Designing for audible interfaces

June 4, 2008

Designing for audible interfaces

  1. Organize and name functions according to user mental models. This
    is important in any design, but doubly important when functions
    are described only verbally, and only in context of the current
    function. Be sure to examine context scenarios to determine what
    the most important functions are, and make them the most easily
    reachable. This means listing the most common options first.
  2. Always signpost the currently available functions. The system
    should, after every user action, restate the current available
    activities and how to invoke them.
  3. Always provide a way to get back one step and to the top level.
    The interface should, after every action, tell the user how to go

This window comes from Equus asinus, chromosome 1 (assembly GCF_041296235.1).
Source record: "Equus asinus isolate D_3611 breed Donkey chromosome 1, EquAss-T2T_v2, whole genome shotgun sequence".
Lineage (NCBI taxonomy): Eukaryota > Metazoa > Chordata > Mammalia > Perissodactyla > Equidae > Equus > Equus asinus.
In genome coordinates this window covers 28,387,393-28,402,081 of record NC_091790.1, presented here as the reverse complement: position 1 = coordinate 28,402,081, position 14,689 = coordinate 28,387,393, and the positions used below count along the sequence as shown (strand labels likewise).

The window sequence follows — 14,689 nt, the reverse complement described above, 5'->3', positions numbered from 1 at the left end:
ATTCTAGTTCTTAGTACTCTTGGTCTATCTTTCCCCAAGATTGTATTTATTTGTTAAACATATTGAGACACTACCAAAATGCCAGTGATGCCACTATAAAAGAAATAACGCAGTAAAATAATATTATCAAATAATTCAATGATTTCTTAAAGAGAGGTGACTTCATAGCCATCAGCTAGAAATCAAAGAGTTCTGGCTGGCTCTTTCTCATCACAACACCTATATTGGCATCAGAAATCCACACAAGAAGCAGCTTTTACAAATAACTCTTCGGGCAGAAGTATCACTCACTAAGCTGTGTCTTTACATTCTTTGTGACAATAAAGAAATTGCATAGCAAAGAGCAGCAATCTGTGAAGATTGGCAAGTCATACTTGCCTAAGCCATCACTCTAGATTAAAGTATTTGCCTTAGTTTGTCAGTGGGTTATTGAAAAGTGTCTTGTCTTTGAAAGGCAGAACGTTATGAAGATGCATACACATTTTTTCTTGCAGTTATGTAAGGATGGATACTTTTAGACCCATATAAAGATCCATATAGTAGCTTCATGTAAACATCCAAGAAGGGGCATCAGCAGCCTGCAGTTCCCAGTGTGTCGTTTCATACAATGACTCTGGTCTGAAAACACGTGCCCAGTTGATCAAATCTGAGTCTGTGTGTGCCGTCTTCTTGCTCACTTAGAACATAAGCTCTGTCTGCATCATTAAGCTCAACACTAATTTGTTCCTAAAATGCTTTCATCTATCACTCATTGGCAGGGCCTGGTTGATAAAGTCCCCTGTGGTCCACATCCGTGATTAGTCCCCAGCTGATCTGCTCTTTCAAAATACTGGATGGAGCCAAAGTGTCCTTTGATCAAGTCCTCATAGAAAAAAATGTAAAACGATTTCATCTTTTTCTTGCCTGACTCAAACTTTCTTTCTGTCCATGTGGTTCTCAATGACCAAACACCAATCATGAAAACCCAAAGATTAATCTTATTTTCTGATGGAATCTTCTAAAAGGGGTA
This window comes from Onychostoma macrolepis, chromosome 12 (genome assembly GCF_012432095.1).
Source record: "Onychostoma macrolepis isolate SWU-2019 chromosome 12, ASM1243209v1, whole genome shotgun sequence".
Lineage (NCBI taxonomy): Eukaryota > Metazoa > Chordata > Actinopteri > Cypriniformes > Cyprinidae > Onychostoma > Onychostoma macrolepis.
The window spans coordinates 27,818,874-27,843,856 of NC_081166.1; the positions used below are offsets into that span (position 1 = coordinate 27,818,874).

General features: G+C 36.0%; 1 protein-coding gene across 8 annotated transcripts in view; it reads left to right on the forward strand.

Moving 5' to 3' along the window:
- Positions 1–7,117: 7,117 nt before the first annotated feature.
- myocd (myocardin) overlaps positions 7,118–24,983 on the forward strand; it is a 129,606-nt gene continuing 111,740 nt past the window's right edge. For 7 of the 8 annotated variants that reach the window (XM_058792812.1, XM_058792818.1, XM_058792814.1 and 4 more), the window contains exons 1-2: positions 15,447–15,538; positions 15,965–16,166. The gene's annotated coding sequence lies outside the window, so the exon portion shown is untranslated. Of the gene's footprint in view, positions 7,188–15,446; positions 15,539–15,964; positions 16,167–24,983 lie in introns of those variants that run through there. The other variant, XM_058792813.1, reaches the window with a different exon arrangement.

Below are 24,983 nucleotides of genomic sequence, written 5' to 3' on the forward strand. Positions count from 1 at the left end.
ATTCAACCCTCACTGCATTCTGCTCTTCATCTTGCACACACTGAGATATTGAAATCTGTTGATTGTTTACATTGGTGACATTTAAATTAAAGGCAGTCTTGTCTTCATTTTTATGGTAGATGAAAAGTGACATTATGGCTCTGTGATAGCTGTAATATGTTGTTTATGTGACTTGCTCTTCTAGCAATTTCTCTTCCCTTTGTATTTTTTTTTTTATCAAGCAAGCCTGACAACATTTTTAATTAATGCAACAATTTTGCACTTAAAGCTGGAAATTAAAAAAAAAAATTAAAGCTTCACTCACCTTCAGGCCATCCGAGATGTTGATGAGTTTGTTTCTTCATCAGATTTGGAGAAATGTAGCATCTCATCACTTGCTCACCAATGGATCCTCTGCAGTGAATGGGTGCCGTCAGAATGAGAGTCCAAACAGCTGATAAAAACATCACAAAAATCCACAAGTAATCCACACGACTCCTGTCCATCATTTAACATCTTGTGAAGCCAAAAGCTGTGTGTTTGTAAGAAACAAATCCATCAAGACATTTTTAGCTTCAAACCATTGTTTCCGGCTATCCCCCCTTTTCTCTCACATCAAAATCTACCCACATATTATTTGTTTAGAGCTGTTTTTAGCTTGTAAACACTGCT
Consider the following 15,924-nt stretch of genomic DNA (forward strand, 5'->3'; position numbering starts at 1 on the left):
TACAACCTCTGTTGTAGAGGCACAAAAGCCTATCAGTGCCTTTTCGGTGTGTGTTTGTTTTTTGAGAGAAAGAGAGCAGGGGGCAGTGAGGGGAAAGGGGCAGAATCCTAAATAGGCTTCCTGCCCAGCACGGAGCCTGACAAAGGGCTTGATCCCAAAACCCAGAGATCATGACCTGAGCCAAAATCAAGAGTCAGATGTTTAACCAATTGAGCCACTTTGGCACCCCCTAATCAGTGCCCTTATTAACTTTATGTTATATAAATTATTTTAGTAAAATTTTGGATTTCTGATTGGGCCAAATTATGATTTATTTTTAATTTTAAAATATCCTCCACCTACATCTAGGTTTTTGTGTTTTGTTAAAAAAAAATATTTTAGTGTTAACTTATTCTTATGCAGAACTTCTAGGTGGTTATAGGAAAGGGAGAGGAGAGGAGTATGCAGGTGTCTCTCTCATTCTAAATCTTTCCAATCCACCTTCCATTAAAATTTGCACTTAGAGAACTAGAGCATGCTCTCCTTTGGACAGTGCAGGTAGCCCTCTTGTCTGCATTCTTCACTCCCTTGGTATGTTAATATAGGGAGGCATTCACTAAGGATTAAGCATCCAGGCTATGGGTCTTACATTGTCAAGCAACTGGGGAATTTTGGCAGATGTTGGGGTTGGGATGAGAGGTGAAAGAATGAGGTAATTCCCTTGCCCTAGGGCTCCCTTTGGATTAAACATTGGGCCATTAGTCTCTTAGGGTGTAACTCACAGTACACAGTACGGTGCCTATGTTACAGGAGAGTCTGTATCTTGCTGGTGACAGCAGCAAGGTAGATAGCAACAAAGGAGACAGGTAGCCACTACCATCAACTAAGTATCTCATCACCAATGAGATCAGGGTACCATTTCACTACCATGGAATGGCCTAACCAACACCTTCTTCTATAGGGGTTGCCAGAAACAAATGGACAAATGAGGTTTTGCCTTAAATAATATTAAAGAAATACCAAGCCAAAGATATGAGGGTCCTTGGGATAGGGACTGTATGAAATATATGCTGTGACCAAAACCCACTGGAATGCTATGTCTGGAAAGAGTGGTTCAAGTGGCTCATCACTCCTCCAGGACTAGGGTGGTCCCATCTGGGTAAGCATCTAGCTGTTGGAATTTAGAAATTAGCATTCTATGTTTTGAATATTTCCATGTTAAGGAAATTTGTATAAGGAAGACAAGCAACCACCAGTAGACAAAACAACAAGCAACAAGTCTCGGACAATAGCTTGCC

back one step in the function structure (usually up one node in
    the tree) and how to get to the top level of the function tree.
  4. Always provide a means to speak with a human. If appropriate, the
    interface should give the user instructions on how to switch to a
    human assistant after every action, especially if the user seems
    to be having trouble.
  5. Give the user enough time to respond. Systems usually require
    verbal or telephone keypad entry of information. Testing should
    be done to determine an appropriate length of time to wait; keep
    in mind that phone keypads can be awkward and very slow for
    entering textual information.

From: Cooper, A., Reimann, R., Cronin, D.: About Face 3 – The Essentials of Interaction Design, Wiley, Indianapolis: 2007, page 199

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